Some things are inevitable in life, and you are bound to experience them sooner or later. For instance, aging and falls are some of them. You probably have experienced it or know one or several individuals who have undergone it. Since the world is evolving each day, resources must be directed towards researchers and research, especially in the biomedical field in relation to these realities.
Surveys have revealed that almost 10% of the world population consists of people who are 65 years old and above. It has further been predicted that the number is bound to rise by18% by the year 2050. Additionally, the death toll from falls has been rising steadily from 2007 and will continue to climb as people get older. Despite the bigger number of the aging population, clinicians are insufficient to bridge the health sector gap appropriately.
The aging population has tremendously led to a decreased workforce, increased consumer demand, and financial pressures. This has contributed to the shortage of personnel in the medical field. Therefore, it is necessary to expose and integrate the upcoming and potential physicians to the global issues that are related to aging at the early stages of their training. If that is done, more students will be attracted to undertake the health-related courses connected to the aging process.
It is a practical necessity that future researchers be equipped with the skills and knowledge to handle the elderly. Today, most of the world public health training is happening after students have already specialized in their areas of interest. Henceforth, it will be beneficial if the upcoming cohorts research workforce on aging be nurtured to include the different groups.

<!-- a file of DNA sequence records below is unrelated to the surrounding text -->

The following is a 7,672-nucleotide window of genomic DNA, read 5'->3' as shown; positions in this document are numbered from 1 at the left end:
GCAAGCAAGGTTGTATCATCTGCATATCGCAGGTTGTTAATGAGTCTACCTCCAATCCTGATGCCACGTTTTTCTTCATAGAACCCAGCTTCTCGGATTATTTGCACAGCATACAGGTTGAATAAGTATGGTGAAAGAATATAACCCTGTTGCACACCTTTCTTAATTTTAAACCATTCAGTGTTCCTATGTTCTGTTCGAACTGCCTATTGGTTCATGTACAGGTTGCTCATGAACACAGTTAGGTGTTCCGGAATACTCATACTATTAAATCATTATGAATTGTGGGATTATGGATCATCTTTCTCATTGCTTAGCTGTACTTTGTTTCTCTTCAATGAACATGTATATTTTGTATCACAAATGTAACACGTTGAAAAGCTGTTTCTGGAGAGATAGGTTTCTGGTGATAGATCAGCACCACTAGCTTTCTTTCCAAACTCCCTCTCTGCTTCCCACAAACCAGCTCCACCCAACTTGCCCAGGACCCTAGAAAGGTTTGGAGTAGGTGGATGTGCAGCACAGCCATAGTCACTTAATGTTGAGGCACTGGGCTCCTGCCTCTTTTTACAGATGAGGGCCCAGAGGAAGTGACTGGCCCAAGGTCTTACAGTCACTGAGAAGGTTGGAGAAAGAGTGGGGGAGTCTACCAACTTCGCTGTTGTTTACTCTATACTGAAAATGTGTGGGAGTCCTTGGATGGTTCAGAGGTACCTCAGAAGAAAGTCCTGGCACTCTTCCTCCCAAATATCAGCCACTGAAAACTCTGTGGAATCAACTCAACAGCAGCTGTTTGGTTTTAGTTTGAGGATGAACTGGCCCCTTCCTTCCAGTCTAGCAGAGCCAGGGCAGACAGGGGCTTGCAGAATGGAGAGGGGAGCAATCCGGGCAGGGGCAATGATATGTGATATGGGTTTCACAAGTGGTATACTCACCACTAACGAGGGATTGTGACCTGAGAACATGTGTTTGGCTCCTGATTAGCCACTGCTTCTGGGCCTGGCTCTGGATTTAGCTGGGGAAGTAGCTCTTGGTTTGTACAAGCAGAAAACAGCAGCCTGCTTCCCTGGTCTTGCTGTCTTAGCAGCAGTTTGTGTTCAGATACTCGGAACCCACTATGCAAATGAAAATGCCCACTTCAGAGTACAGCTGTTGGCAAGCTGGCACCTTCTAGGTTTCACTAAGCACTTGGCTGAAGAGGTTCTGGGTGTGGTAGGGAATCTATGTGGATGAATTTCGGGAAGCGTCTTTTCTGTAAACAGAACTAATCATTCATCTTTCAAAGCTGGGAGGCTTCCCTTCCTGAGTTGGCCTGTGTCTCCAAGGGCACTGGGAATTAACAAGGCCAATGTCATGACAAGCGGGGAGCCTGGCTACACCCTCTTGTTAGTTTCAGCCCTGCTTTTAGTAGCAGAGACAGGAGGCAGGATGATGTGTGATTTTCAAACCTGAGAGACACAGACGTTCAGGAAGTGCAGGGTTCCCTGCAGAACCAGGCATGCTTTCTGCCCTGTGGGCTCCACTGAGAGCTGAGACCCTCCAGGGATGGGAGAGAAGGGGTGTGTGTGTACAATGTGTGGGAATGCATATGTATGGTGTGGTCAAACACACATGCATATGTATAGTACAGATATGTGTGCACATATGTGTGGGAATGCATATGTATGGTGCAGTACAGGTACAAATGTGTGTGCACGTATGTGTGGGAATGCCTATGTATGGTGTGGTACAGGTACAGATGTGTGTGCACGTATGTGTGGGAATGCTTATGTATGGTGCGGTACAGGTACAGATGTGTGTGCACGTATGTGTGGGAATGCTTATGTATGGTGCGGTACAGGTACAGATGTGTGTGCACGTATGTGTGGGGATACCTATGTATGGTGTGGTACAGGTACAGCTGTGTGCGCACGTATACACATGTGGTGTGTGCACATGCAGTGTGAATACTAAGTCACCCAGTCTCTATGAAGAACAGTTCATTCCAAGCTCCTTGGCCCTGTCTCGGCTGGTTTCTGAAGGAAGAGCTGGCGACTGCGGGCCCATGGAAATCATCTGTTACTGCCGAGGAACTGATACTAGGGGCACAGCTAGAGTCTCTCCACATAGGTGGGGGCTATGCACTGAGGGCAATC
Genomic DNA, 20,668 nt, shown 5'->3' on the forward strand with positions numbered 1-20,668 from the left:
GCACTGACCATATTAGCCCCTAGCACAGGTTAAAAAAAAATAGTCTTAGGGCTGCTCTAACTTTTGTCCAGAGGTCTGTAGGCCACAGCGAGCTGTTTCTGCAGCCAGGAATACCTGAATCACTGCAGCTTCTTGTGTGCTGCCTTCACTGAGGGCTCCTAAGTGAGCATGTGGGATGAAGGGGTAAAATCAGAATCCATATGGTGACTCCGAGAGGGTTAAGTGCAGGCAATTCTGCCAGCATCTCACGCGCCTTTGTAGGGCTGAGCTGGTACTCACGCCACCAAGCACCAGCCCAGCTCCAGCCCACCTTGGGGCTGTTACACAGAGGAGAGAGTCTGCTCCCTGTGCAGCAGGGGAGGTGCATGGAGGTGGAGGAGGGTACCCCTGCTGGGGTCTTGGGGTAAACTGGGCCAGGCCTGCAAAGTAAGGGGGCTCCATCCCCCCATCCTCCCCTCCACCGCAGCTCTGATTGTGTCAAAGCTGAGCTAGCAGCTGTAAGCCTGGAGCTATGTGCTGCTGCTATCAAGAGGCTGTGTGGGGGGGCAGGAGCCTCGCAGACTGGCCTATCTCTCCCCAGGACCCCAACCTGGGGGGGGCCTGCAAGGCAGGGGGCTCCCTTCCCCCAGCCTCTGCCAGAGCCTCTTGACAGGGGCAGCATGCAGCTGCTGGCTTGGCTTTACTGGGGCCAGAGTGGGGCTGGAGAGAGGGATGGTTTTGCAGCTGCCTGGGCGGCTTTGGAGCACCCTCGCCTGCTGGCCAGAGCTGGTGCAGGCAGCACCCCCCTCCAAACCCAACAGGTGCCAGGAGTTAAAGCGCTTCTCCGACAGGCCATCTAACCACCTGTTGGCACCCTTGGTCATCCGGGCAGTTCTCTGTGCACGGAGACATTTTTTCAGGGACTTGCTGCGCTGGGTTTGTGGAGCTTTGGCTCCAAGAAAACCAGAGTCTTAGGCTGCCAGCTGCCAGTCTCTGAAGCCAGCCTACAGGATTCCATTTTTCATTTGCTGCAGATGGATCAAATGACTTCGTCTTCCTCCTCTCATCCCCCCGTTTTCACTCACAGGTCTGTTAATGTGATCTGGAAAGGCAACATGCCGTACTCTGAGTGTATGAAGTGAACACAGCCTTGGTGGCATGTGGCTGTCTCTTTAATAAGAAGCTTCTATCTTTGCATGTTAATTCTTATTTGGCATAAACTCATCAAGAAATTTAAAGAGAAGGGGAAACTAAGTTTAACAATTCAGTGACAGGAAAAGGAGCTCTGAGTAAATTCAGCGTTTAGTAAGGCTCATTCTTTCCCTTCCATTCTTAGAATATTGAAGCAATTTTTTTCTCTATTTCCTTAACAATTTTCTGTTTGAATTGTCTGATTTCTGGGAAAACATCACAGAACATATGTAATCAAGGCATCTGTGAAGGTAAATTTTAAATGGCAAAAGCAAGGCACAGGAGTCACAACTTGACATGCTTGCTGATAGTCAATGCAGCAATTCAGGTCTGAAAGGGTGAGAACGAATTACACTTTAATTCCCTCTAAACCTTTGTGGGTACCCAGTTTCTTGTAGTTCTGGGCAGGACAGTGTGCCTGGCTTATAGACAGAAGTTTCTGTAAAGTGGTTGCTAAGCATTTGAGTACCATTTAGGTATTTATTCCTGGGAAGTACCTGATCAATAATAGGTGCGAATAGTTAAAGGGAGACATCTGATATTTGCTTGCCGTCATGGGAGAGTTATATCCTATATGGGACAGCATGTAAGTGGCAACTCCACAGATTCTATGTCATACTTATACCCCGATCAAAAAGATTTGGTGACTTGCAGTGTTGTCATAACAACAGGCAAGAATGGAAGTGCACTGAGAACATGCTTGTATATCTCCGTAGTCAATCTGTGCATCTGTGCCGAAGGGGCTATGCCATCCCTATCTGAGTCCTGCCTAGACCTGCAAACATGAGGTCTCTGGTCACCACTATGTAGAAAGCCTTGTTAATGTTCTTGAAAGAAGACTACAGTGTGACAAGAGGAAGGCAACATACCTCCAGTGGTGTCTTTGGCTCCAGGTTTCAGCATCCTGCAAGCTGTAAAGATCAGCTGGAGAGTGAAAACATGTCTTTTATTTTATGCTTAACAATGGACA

Further research reveals that the aging population of African Americans, Asians, mixed-race, and Hispanics is bound to increase while that of Non-Hispanics and whites is expected to decrease. It will be beneficial if the talents of the underrepresented minority groups are put into good use. To have adequate personnel, other factors such as gender, ethnicity, race, socio-economic background, and physical ability have to be considered when training healthcare professionals.
Furthermore, only 20% of the underrepresented groups that pursue their undergraduate studies under STEM always finish their courses. The challenge always comes when engaging this minority group about the STEM courses without breaching the academic standards. A time has come when students have to participate in active research to gain professional experience.
A big mantle has to be carried by the Historically Black Colleges and Universities. They play a role in the 2% of the nation’s degree-granting institutions, but they produce almost 40% of African American STEM degree students. A strong need has been created to develop educational programs that will equip undergraduate students in careers that address the world health problems, especially aging.
Biomedical engineering devices, interventions, and designs are set to be investigated by the University of the District of Columbia (“UDC”). UDC is poised to offer a good environment for the study of the biomedical engineering degree. The program is aiming at emphasizing aging-based courses and training.
Furthermore, UDC will offer rare aging-related research courses that will be available to undergraduate students. Invaluable training will also be provided to the underrepresented minority learners to help solve the situation. Bringing diverse groups on board, various solutions will also be available, which will bring balance in the global health sector. Furthermore, having diverse researchers on board will be a vital and major solution to the world’s medical problems, mainly on aging.
It would be eye-opening to learn what research entities like Predictive Oncology (NASDAQ: POAI) are doing in relation to the specific health challenges the elderly in the community face.
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